Learning to stay when all you want to do is run
By Chris Johnson, Guest Contributor
Saturated with Loss
We’ve been saturated with loss... for a long time. While loss is as much a part of our human condition as the deep connections we feel with loved ones, the expanse of loss over the past few years, well, has tried our patience and even our character.
We just hit a stunning one million lives lost to covid: sick patients, nurses and docs, front line health care workers, actors and musicians, public servants too. The loss made all the more poignant as the virus and treatments became politicized, polarized, poisonous.
A ripple effect of this loss extends out to those who remain, families, communities and workplaces all reveal lives upended, careers and professional identities unrecognizable, gone.
The loss of George Floyd two years ago still reverberates across communities, a clarion call for justice.
Climate events from wildfires in California and Texas and Florida have burned and scorched over 1.5 million acres this year alone to sea levels along coastal cities that ravaged communities with flooding and are expected to rise 10-12 inches in the next 30 years.
Senseless gun violence across the country, including Uvalde, Texas, Buffalo, New York, and others in the week since, enacted by lost, angry young men who come from families too.
Add to all this the rending of the shared fabric of our civic lives, something we’d once leaned into as common ground, to a place where voicing concerns and a point of view provoke anxiety, anger and more loss.
And then, of course, there’s the ongoing war in Ukraine.
My heart breaks each night as I watch at the news in disbelief and horror.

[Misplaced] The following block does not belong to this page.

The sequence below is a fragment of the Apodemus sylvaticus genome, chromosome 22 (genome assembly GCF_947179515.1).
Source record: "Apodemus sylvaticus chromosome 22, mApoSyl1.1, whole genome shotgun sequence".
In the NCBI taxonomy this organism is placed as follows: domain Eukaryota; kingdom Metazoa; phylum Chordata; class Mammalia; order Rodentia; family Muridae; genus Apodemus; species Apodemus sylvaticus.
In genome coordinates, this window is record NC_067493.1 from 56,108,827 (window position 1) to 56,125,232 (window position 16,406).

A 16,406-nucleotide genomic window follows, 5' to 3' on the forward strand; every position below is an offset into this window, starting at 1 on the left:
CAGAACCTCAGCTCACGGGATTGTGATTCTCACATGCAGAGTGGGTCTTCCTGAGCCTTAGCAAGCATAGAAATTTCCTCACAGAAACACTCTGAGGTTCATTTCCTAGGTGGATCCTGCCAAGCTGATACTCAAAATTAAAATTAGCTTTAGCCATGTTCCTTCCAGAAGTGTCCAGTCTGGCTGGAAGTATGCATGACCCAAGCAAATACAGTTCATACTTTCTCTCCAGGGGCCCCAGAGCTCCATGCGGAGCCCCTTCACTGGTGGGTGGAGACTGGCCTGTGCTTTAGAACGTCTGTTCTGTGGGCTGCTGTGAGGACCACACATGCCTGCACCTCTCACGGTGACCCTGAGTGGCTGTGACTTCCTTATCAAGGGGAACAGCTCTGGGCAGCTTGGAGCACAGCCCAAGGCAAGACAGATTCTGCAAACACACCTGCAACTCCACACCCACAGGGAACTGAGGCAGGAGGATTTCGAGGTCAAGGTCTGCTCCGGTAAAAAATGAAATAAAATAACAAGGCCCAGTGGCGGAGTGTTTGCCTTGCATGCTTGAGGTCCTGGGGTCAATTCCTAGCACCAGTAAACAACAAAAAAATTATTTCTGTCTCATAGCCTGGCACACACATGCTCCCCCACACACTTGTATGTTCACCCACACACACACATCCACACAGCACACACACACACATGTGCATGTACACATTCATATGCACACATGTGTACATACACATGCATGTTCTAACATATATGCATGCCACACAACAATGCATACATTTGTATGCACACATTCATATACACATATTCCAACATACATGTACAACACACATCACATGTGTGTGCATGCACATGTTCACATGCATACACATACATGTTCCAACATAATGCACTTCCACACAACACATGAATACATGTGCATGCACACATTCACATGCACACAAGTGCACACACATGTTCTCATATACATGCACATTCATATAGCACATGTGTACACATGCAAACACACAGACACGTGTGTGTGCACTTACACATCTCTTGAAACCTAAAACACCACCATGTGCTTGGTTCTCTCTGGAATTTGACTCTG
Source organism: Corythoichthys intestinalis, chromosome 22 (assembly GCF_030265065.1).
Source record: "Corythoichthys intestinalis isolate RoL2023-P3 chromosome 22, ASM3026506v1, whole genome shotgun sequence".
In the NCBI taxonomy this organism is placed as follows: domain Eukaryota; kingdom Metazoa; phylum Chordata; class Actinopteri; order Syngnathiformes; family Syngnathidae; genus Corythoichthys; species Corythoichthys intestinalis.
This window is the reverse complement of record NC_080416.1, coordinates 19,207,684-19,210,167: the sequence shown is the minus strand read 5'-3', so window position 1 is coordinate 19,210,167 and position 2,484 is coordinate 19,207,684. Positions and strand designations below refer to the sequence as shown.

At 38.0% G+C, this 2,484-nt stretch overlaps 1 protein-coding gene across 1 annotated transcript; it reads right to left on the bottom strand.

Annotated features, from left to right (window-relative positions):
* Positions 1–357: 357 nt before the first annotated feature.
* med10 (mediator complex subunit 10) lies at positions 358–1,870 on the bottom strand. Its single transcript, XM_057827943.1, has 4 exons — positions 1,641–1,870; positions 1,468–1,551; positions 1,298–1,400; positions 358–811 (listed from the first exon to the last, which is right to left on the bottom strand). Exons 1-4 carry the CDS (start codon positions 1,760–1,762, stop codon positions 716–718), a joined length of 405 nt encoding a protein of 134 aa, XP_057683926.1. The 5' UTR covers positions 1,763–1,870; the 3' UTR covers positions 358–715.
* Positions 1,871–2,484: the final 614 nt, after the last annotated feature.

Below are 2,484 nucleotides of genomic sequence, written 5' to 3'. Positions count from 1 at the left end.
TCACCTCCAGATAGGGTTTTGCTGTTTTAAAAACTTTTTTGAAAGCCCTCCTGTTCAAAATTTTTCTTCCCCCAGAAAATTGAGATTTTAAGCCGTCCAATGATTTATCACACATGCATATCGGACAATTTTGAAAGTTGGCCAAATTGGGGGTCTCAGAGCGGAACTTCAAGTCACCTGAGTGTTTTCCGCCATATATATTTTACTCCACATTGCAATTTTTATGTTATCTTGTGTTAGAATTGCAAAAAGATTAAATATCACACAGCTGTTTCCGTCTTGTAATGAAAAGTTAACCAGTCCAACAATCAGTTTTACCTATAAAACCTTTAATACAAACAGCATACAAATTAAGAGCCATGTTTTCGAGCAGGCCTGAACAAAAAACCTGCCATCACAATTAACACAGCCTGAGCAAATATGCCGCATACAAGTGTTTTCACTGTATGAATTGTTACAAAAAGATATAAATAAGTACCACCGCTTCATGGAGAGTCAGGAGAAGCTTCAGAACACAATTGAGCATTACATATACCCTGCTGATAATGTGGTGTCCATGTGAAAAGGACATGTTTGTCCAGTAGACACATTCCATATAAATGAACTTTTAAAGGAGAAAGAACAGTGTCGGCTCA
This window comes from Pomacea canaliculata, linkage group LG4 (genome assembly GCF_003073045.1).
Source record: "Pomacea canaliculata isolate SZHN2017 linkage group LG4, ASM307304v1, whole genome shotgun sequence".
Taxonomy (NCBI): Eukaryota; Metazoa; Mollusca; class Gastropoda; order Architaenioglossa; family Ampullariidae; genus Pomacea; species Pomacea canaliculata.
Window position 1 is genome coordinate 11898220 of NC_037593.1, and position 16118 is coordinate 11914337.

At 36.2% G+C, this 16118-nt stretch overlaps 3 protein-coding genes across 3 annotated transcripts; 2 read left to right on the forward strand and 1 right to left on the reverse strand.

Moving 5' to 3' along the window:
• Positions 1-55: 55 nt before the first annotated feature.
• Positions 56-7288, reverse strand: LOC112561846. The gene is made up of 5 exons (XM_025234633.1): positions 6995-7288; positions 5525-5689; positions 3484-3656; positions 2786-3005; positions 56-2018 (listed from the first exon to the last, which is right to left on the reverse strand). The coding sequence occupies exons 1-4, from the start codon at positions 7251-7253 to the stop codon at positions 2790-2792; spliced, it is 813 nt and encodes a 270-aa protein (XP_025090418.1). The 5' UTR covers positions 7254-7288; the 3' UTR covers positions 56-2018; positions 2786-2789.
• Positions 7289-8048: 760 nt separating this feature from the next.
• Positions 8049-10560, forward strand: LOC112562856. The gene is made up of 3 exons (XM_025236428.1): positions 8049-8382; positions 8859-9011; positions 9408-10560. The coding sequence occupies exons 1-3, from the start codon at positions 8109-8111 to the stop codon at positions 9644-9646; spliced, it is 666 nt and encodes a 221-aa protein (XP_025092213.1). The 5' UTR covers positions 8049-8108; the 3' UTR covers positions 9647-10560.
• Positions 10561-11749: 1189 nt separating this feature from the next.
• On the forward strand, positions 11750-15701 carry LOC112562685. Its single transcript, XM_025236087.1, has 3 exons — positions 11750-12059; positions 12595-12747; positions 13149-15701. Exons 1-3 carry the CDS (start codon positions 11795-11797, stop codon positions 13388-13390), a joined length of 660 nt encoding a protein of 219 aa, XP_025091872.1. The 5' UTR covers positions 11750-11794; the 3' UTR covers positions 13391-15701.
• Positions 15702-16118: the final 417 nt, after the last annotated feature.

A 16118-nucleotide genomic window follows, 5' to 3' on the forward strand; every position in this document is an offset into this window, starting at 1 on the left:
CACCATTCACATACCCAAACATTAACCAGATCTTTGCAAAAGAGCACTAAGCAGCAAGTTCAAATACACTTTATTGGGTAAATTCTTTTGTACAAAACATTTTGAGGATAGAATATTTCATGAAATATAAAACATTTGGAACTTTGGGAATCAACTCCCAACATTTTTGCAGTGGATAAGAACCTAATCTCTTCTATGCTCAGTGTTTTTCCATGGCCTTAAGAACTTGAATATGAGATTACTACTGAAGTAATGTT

What’s on my mind
Honestly, I’ve been struggling lately. Oh, it’s not that there aren’t positive experiences to share – it’s a sunny spring day in Chicago that smells of new possibilities, the fascinating research about how our brains triage our emotions while we sleep, or that we’re looking forward to a few days of respite over the July 4th weekend.
But all of that, interesting as it may be, isn’t really what’s on my mind.
What’s been on my mind is that we’ve collectively lost reference points for our lives, what might’ve constituted some sort of ‘normal.’
With heaps of loss on top of loss, we’ve tightened up, our collective breath now shallower, our vision of what’s possible narrower.
Writing teacher and author, Natalie Goldberg, encourages writers to “be willing to be split open,” to write about what disturbs, and what provokes because it’s there that one can plumb the depths of their own experience, and dare to speak of those places of darkness, loss, outrage, helplessness.
Yet, who wants to go there? Really?
Yes, more of that - it's where the juice of being alive lives.
Some part of me can get easily sucked into a tendency to blame someone, somewhere, for all the chaos and tragedy and loss. It seems to be how we’re wired. Yet when I succumb to blaming all it does is just zap my energy and leaves me feeling more helpless and bad.
Perhaps the biggest struggle I’ve noticed in myself this past month is a listlessness. I vacillate between my desire to be an informed citizen, connected to current events, and being really tired of it all.
And it’s not just me, I know.
Our prolonged, collective exhaustion has deepened into a shared state of burnout—that slippery slope of being so spent of energy that we become disillusioned, even cynical about life.
We’d love to find a bit of certainty in the chaos--even though it’s long been clear that certainty isn’t possible.
When it comes down to it, our sense of how we knew ourselves BC (before covid) has shifted, and now we’re fussing to regain our footing, to re-establish our sense of ourselves.
“Growth comes at the point of resistance. We learn by pushing ourselves and finding what really lies at the outer reaches of our abilities.”
The Art of Learning, Josh Waitzkin
Instead of blaming or wishing it were all different than it is, we can transform the impact of the losses by noting that even during tragedy and helplessness, we do indeed have a deep capacity for hope, even fearlessness.
These past two years have given us a run, but we can find what lies at the outer reaches of our ability to be hopeful by being willing to practice a pause, choosing to note, to sense into, the extraordinariness of each moment we’re in.